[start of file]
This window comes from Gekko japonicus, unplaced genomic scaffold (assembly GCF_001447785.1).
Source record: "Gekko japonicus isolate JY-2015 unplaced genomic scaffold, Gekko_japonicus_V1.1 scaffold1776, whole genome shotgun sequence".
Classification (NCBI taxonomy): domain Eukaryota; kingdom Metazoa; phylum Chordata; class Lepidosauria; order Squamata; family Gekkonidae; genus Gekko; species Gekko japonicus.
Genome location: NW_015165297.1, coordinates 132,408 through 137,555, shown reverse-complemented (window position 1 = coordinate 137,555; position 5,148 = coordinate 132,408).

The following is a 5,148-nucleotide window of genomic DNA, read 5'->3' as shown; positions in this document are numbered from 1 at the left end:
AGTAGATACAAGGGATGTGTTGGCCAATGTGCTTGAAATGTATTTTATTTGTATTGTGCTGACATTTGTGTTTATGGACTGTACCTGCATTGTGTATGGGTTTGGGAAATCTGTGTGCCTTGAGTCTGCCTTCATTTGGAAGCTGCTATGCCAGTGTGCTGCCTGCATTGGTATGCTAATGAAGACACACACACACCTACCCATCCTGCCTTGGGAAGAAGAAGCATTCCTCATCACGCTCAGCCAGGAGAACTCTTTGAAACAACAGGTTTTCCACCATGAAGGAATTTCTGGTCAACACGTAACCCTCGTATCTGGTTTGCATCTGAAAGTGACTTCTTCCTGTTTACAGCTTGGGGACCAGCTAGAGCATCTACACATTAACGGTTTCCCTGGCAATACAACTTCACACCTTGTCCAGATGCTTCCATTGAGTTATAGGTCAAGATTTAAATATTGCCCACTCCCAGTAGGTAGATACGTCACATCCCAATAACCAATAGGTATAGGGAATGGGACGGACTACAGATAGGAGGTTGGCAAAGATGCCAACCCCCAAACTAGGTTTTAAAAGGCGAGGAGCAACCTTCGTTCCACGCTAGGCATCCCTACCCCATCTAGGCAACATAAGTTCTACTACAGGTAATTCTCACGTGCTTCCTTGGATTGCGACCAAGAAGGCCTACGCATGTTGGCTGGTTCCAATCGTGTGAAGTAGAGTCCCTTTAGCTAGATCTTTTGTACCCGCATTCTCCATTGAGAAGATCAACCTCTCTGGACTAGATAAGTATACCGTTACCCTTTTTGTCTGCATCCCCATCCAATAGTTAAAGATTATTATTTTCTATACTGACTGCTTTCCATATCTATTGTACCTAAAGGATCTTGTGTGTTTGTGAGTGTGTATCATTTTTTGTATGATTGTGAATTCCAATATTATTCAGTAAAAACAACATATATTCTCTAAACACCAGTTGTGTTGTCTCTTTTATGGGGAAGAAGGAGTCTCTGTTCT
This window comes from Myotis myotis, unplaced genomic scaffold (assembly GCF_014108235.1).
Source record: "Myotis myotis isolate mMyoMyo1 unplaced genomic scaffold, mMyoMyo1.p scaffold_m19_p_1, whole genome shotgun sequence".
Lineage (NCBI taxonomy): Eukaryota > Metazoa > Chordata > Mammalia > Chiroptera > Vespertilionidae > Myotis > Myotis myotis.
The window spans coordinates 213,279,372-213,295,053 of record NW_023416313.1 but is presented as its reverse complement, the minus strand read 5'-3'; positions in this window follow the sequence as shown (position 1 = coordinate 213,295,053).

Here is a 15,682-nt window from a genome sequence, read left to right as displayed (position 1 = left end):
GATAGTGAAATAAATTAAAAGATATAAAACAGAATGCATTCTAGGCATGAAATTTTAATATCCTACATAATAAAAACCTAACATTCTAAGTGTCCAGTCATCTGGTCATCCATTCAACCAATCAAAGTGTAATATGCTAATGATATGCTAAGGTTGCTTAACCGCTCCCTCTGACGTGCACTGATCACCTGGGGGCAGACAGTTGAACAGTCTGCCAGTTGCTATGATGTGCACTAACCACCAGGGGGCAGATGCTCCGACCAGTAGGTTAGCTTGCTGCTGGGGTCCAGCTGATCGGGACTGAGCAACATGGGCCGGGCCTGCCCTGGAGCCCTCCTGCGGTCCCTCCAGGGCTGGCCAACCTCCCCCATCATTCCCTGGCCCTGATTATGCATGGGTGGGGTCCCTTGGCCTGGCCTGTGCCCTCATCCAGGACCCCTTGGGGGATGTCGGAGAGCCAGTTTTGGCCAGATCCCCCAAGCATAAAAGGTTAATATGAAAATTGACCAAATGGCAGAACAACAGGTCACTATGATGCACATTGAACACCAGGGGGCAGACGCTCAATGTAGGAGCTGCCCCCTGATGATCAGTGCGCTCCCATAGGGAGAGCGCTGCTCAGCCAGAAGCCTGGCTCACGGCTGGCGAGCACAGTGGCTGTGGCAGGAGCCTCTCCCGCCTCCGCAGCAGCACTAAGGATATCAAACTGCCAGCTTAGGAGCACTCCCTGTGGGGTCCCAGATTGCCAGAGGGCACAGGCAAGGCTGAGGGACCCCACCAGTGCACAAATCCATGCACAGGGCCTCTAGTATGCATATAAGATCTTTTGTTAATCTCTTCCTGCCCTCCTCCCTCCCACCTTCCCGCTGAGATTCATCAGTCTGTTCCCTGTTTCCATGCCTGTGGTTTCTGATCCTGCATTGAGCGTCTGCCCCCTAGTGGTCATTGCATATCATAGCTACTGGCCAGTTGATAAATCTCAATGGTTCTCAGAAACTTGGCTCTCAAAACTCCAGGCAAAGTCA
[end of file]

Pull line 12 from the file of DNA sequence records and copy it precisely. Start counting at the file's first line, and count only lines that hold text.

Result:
GATAGTGAAATAAATTAAAAGATATAAAACAGAATGCATTCTAGGCATGAAATTTTAATATCCTACATAATAAAAACCTAACATTCTAAGTGTCCAGTCATCTGGTCATCCATTCAACCAATCAAAGTGTAATATGCTAATGATATGCTAAGGTTGCTTAACCGCTCCCTCTGACGTGCACTGATCACCTGGGGGCAGACAGTTGAACAGTCTGCCAGTTGCTATGATGTGCACTAACCACCAGGGGGCAGATGCTCCGACCAGTAGGTTAGCTTGCTGCTGGGGTCCAGCTGATCGGGACTGAGCAACATGGGCCGGGCCTGCCCTGGAGCCCTCCTGCGGTCCCTCCAGGGCTGGCCAACCTCCCCCATCATTCCCTGGCCCTGATTATGCATGGGTGGGGTCCCTTGGCCTGGCCTGTGCCCTCATCCAGGACCCCTTGGGGGATGTCGGAGAGCCAGTTTTGGCCAGATCCCCCAAGCATAAAAGGTTAATATGAAAATTGACCAAATGGCAGAACAACAGGTCACTATGATGCACATTGAACACCAGGGGGCAGACGCTCAATGTAGGAGCTGCCCCCTGATGATCAGTGCGCTCCCATAGGGAGAGCGCTGCTCAGCCAGAAGCCTGGCTCACGGCTGGCGAGCACAGTGGCTGTGGCAGGAGCCTCTCCCGCCTCCGCAGCAGCACTAAGGATATCAAACTGCCAGCTTAGGAGCACTCCCTGTGGGGTCCCAGATTGCCAGAGGGCACAGGCAAGGCTGAGGGACCCCACCAGTGCACAAATCCATGCACAGGGCCTCTAGTATGCATATAAGATCTTTTGTTAATCTCTTCCTGCCCTCCTCCCTCCCACCTTCCCGCTGAGATTCATCAGTCTGTTCCCTGTTTCCATGCCTGTGGTTTCTGATCCTGCATTGAGCGTCTGCCCCCTAGTGGTCATTGCATATCATAGCTACTGGCCAGTTGATAAATCTCAATGGTTCTCAGAAACTTGGCTCTCAAAACTCCAGGCAAAGTCA